Residents of Arkansas are set to vote for or against so-called “Issue 4” on Election Day, in order to decide whether some changes regarding casinos will be brought to the state’s Constitution. In case that Issue 4 is given the green light, the Arkansas Constitution would be amended in a way that is to officially allow four casinos to operate within the borders of the state.
Two brand-new casinos, one situated in close proximity to Pine Bluff and one near Russellville, are to be authorized under the provisions of Issue 4. In addition, the amendments that are to be brought to Arkansas Constitution in case that local voters say “yes” to Issue 4, would allow the two existing gambling facilities of the state, which are currently being run as part of Southland and Oaklawn racetracks in West Memphis and Hot Springs, respectively, to start operating as separate casinos.
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The proposed state’s constitutional amendment is important, as it has come to represent both in- and out-of-state gaming interests in order to see an increase in the revenue for local casino operators. Issue 4 was proposed by Driving Arkansas Forward, a group led by the former Democratic state Representative Nate Steel. The group has rolled out the proposed amendment as part of its efforts to boost the local economy, to create more jobs for Arkansas voters and to guarantee that casino tax money will be kept for state coffers.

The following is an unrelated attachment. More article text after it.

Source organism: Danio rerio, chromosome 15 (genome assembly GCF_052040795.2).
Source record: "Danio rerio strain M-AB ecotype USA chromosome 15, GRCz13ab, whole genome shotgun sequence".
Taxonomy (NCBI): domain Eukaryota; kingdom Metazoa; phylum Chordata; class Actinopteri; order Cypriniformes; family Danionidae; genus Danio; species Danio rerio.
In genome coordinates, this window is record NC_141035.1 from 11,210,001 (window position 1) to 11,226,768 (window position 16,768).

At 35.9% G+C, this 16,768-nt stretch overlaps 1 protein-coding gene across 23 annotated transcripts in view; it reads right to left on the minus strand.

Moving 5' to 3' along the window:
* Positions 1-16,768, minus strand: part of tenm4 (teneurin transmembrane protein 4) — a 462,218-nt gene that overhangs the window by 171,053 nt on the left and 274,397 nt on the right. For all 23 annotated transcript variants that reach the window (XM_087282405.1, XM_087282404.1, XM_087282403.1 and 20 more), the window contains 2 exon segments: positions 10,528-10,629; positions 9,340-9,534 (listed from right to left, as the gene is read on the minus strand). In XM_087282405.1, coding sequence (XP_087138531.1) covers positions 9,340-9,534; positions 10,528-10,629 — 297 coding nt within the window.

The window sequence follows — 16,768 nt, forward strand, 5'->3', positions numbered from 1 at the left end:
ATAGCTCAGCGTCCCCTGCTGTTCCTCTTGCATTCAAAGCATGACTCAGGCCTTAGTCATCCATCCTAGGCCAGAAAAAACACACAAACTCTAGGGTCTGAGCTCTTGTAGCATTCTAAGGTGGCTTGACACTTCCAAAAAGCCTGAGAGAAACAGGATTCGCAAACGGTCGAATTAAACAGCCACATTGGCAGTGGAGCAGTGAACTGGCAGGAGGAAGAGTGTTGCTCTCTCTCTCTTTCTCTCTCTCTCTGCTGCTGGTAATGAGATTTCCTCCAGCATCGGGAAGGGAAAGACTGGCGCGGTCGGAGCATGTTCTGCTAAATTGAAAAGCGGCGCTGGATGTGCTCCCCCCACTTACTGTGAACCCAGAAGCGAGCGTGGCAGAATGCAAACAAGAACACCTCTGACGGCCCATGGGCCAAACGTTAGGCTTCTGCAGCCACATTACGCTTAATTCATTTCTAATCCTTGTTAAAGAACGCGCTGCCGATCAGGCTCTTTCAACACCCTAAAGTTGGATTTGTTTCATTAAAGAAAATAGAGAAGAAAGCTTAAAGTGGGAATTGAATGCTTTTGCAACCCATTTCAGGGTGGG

Casino Gaming Tax Revenue to Be Kept in Arkansas
As mentioned above, for the time being, there are two gambling houses which do not operate as separate casinos, and are attached to the Southland greyhound track and the Oakland horse track.
For the time being, only electronic games of skill are allowed to be run at local racing tracks. Under the provisions of Issue 4, however, will allow games played with dice, cards, equipment, electronic, mechanical or electromechanical devices to be offered in the state. Sports betting will also be available in Arkansas if local voters approve the changes.
Despite the fact that Issue 4 was initially proposed as a way that will help Arkansas generate money for highways, the proposal was later changed in a way that would guarantee that casino gaming tax revenue would to Arkansas’ general fund. So far, three casino gaming proposals – in 1984, 1996 and 2000 – were rejected by local voters, and the local Supreme Court blocked two other proposals in 2012 and 2016.
As mentioned above, it has been important for the Driving Arkansas Forward group to guarantee that casino tax revenue will remain within the state in order to contribute to the state’s coffers. According to information provided by the Mississippi Gaming Commission, more than 113,000 residents of Arkansas went to play in Mississippi casinos in July 2018 alone. Many local voters also prefer to travel to Louisiana in order to take advantage of its casino industry.
In addition, the supporters of the proposed amendment have shared their belief that the changes which are to be brought to state’s Constitution in case that Issue 4 is greenlighted will create thousands of new jobs in Arkansas.